Microsoft has been plugging its Oslo vision for business process management and SOA, talking up its plans for “in the cloud” software services.
Robert Wahbe, corporate vice president of the Connected Systems Division at Microsoft, had two main sets of talking points at the Microsoft 2007 SOA and Business Process Conference.
"The first is we're doubling down on services," he said. "We've been working in services and [are] a leader on services and we're extending that from the client and making a huge bet on the cloud." Microsoft will host services itself, he said.
The second point is making a platform that is fundamentally model-driven. Microsoft officials discussed a new modelling tool and repository to break down application silos. A modelling language will be featured that interoperates with other modelling languages such as BPEL (Business Process Execution Language) for Web Services.
Microsoft technologies shown included an application composer to map application parts to systems.
Also emphasised was the company's Internet Service Bus concept for SOA, featuring a hosted platform for building composite applications, connecting disparate systems, and providing communication between end points. Microsoft's Internet Service Bus has encompassed hosted building-block services to connect systems across business units and partners as well as .Net Framework extensions.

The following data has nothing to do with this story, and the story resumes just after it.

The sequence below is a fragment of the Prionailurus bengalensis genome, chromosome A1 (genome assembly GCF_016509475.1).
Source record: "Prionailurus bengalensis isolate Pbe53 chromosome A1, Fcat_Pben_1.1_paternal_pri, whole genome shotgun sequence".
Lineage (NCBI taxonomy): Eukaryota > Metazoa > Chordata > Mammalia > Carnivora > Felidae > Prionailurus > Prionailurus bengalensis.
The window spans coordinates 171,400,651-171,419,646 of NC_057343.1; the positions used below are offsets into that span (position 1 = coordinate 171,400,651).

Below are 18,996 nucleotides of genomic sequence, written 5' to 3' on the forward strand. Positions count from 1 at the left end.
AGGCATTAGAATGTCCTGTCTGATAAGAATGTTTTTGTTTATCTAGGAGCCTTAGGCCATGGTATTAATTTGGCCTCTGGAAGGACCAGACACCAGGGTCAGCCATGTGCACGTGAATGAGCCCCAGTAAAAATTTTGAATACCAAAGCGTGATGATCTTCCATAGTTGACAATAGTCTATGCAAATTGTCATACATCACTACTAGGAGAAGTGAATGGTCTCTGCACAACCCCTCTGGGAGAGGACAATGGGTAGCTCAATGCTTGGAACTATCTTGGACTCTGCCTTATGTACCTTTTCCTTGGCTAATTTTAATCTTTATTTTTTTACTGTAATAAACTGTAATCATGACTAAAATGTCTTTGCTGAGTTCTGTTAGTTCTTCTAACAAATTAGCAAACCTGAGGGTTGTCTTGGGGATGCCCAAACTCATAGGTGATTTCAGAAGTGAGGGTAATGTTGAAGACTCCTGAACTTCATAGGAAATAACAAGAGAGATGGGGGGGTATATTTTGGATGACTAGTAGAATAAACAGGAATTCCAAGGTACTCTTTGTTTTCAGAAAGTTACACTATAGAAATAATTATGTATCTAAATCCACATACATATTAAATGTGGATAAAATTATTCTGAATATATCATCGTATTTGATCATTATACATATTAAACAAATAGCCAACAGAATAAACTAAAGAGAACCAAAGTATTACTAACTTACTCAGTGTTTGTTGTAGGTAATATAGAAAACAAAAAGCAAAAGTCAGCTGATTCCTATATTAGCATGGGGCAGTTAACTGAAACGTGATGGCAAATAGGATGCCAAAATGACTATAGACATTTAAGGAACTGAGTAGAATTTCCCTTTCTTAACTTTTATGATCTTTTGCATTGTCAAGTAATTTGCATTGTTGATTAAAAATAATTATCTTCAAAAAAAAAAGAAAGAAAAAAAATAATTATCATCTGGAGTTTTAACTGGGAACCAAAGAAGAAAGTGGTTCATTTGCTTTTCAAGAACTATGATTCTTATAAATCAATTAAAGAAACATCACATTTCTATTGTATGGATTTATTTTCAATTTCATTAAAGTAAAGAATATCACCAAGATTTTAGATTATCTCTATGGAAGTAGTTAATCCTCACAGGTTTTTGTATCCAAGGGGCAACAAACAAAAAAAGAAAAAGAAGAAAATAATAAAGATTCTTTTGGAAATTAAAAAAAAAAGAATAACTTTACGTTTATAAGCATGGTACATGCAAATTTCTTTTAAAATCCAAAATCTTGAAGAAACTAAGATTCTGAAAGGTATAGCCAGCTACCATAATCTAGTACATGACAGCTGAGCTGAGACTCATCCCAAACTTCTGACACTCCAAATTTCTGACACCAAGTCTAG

An attendee lauded Microsoft for finally countering rivals by detailing its SOA efforts.
"I think that prior to this point, it's been hard using Microsoft SOA technologies in competitive situations with other vendors like IBM and Tibco and now what I see is the kind of vision and platform that we need to have in place in order to implement a full SOA [implementation] on the Microsoft stack," said Sam Gentile, principal consultant with Neudesic, a Microsoft technology platform partner.
But an industry analyst was less impressed with Microsoft's Oslo vision.
"I think it made sense from the aspiration perspective, but I thought there's still a lot of details left to be clarified," said Dwight Davis, analyst with Ovum. One detail Davis wanted was whether the new modelling tool would work with existing tools.
Also, some of Microsoft's discussion sounded familiar to the company's Dynamic IT plan, Davis said. Microsoft has noted that Oslo builds on the model-driven and service-enabled principals of Microsoft Dynamic IT.
Microsoft's plan also sounded akin to the company’s Dynamic Systems Initiative for agile businesses, which was not even mentioned at the conference, Davis noted.
Microsoft also did not mention its previously discussed SML (Service Modelling Language) technology: "Where was SML today?" Davis asked.
Oslo will not involve new products but instead incorporates Oslo-based functionality into new products, such as a version of Visual Studio currently referred to as visual Studio "10."